- Non-Vitamin K Antagonist Oral Anticoagulants: Predictable and well-tolerated alternatives to the oral anticoagulant warfarin that provide a more convenient—and safe—way for patients to dose themselves and prevent blood-clot formation.
- Fertility Preservation through Oocyte Cryopreservation: A rapidly-improving technology that allows eggs of a healthy woman to be safely frozen and stored, ready to be thawed and fertilized at a later date.
- Forced Exercise to Improve Motor Function in Patient’s With Parkinson’s: Pedaling at 90 RPMs on a tandem bike to dramatically improve motor functioning of patients with Parkinson’s disease.
- Outpatient Diagnosis of Sleep-Related Breathing Disorders: Self-contained, reliable, at-home sleep-monitoring devices for screening, diagnosing, and treatment assessment of sleep-related breathing disorders.
- Oral Thrombopoeitin (TPO) Receptor Agonist that Stimulates Platelet Production: A recently approved drug that stimulates production of cells in bone marrow that form platelet cells in the blood.
- Devices for Occluding Left Atrial Appendage to Reduce Stroke Risk: Device alternatives to long-term warfarin use that can prevent clots from developing in patients with atrial fibrillation.
- Whole-Slide Imaging for Management of Digital Data in Pathology: A technology for creating digital pathology slides with excellent image quality that can be viewed, stored, streamed over the Internet, and analyzed on a computer.
Thursday, October 8, 2009
Headliners include Lee Aase of Mayo Clinic, political pollster Mark Allen, social media expert Shel Holtz, Kelly Faley of Sharp Healthcare, David Feinberg of New York Presbyterian, and Grad Conn of Microsoft. They’ll be joined by a few dozen other experts presenting on topics such as:
- An Enterprise Approach to Physician Web Search Development
- Maximum Impact; Minimum Dollars
- Driving a Great Brand from the Inside Out: Creating a Dynamic Intranet
- Digital Trends and the Evolving Patient-Physician Relationship
- Five Principles to Survive Six Product Launches in Twelve Months
This is a must-attend event for marketers leading their organizations into the digital age. The conference’s signature sponsors are Greystone.Net and StayWellCustom Communications.
For more information including registration instructions, click here.
Wednesday, October 7, 2009
Parking may not seem like it is related to healthcare; rather more a “retail” mentality. But parking is healthcare. Recently, while conducting focus groups for a hospital that is developing a new outpatient cancer facility, I asked cancer patients about their recent experiences using the existing facility (starting with parking). Apparently, physicians get the best spots on the first level and patients often have to circle up towards the top (and exposed) level.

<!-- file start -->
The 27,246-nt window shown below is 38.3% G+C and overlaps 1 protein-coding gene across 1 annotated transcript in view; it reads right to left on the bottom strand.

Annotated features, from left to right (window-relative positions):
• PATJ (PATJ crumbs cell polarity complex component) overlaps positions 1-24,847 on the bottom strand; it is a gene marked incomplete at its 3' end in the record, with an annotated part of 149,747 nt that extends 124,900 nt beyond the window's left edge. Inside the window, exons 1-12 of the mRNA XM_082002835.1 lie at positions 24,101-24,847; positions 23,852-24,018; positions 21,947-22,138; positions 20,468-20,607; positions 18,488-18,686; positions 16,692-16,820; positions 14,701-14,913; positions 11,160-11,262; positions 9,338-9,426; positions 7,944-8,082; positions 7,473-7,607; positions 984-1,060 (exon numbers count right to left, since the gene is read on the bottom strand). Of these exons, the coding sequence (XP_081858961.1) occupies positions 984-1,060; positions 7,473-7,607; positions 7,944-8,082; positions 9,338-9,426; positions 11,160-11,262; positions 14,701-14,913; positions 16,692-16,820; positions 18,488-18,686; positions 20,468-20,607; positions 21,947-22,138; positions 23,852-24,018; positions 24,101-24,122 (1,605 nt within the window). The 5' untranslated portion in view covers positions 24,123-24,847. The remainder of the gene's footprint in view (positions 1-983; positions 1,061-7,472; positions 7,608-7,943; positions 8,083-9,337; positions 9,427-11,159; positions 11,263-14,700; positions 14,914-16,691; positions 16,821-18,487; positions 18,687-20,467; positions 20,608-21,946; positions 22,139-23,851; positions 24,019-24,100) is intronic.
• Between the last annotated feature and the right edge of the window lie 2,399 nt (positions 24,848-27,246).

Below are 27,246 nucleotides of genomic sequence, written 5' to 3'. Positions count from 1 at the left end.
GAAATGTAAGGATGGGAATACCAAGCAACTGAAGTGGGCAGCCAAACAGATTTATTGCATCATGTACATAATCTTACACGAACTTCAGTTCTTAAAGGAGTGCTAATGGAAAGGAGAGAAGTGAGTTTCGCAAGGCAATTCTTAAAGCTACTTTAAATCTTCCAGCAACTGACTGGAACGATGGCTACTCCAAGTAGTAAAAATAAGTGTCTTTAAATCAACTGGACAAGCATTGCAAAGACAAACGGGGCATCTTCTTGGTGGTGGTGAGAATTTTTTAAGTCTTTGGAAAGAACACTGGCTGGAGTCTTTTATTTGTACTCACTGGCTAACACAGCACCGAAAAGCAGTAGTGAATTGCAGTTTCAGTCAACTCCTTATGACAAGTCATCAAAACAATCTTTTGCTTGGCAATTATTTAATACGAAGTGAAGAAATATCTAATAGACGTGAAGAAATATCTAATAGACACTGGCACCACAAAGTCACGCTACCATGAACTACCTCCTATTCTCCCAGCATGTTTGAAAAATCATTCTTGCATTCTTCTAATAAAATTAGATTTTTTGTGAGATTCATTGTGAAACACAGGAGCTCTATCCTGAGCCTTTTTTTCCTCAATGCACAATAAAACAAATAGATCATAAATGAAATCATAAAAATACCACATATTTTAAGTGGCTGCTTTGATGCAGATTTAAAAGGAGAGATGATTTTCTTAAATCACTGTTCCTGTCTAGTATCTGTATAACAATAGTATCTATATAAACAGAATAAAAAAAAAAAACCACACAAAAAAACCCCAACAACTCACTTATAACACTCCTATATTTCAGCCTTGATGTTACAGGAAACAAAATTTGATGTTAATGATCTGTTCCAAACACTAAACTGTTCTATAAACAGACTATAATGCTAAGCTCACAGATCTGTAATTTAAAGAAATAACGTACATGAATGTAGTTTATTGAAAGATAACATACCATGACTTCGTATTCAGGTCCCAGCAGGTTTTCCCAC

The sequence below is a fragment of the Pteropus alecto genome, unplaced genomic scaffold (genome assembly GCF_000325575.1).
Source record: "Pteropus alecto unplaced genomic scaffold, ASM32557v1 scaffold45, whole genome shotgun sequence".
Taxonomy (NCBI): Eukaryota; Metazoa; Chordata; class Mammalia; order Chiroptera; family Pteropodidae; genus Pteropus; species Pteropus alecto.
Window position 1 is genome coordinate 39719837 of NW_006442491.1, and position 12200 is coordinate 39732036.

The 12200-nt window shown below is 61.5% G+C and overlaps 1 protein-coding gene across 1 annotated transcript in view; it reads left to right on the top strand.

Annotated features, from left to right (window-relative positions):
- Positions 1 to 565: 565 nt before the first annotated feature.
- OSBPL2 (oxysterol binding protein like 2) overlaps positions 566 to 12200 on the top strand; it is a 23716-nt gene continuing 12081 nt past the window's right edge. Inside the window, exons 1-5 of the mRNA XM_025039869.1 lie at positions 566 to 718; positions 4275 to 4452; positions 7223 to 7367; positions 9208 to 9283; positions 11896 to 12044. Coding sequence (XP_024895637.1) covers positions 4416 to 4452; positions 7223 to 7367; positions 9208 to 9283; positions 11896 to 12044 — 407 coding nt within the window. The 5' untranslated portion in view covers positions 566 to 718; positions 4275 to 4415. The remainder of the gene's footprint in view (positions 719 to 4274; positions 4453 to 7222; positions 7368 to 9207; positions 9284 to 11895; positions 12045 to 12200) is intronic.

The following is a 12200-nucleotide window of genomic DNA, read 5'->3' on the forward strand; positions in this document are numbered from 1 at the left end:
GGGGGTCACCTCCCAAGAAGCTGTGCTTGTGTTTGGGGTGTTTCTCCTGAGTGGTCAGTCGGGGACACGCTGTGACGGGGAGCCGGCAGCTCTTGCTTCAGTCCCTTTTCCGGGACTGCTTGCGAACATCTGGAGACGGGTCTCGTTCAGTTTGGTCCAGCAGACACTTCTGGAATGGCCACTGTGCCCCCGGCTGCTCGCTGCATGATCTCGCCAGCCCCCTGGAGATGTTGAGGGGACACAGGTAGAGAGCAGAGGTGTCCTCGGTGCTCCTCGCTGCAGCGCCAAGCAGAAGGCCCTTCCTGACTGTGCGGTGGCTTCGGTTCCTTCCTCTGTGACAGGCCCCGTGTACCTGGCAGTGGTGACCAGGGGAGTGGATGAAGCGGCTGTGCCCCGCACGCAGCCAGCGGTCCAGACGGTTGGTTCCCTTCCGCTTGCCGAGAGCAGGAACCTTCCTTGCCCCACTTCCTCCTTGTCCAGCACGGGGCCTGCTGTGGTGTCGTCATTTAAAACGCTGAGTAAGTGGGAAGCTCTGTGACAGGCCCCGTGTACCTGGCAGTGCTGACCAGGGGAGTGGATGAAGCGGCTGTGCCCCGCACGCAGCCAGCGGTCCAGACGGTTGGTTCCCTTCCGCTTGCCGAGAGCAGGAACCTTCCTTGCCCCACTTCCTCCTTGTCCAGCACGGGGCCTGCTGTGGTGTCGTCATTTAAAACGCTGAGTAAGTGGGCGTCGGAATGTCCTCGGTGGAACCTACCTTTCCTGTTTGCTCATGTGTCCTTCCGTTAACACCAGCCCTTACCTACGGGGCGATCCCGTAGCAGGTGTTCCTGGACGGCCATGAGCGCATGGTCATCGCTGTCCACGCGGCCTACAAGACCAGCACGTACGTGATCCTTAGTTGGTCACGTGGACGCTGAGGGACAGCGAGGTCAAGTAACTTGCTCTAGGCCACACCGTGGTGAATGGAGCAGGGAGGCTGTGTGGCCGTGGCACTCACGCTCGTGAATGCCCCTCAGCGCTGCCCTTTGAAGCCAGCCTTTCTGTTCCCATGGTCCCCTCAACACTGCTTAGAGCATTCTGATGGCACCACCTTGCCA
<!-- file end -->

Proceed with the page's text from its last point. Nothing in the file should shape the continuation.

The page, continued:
Not too fun in the rain and snow, as one cancer patient put it. And another added that she wasn’t feeling well after chemo and forgot where she parked her car. Valet is so expensive, she commented. When she got to the parking deck she couldn’t find her car. Luckily a security guard in a golf cart picked her up. It took quite a while riding around every level clicking her electronic door opener on her keys before her car lights came on. She added, all I wanted to do was go home.
Another patient said to me that parking and walking to the facility takes so much time and he wasn’t sure how much of that he had left.
The point is while we may not look at parking as part of hospital quality, patients certainly do. For hospitals to evolve and grow they should take a page from both the retail and banking worlds. Remember when “bankers’ hours” was a negative phrase? Bankers’ hours no longer exist because banks finally embraced a more retail service model.
Parking can be a hassle when you’re healthy; just imagine looking for your car right after chemotherapy.
Tuesday, October 6, 2009
So here’s the situation – compared to women, men die younger. They begin to suffer from heart disease and stroke at least a decade earlier than their female counterparts. Are 1½ times more likely to die from heart disease, cancer and chronic respiratory illnesses. Are four times likely to commit suicide and twice as likely to die from alcohol-related deaths. These are diseases that can mostly be detected and treated with success before it’s too late.
What stands in the way? Men’s reluctance to seek medical care. They make 30% fewer trips to the doctor than women, are 38% more likely to neglect cholesterol levels, and overlook – or avoid – screenings for male cancers.
“We’re ‘probe-aphoic,’” said one of the men sitting at our table. Which is another way of saying that attitude matters. A recent article in the Chicago Tribune on Masculinity and Men’s Health cites several research studies that reveal men’s reluctance to seek medical care may have a lot more to do with conforming to masculine ideals of self-control, risk-taking, pain tolerance, competitiveness and independence than we often acknowledge. In fact, in these studies, high masculinity scores correlated with low scores on health behaviors.
The bottom line – to reach men, the messaging has to appeal more to male ideas about controlling fears, providing for family, retaining virility, achieving success and playing harder than to general ideas regarding prevention and good health. Brands such as Viagra and Flomax have certainly brought these issues into the light of day.-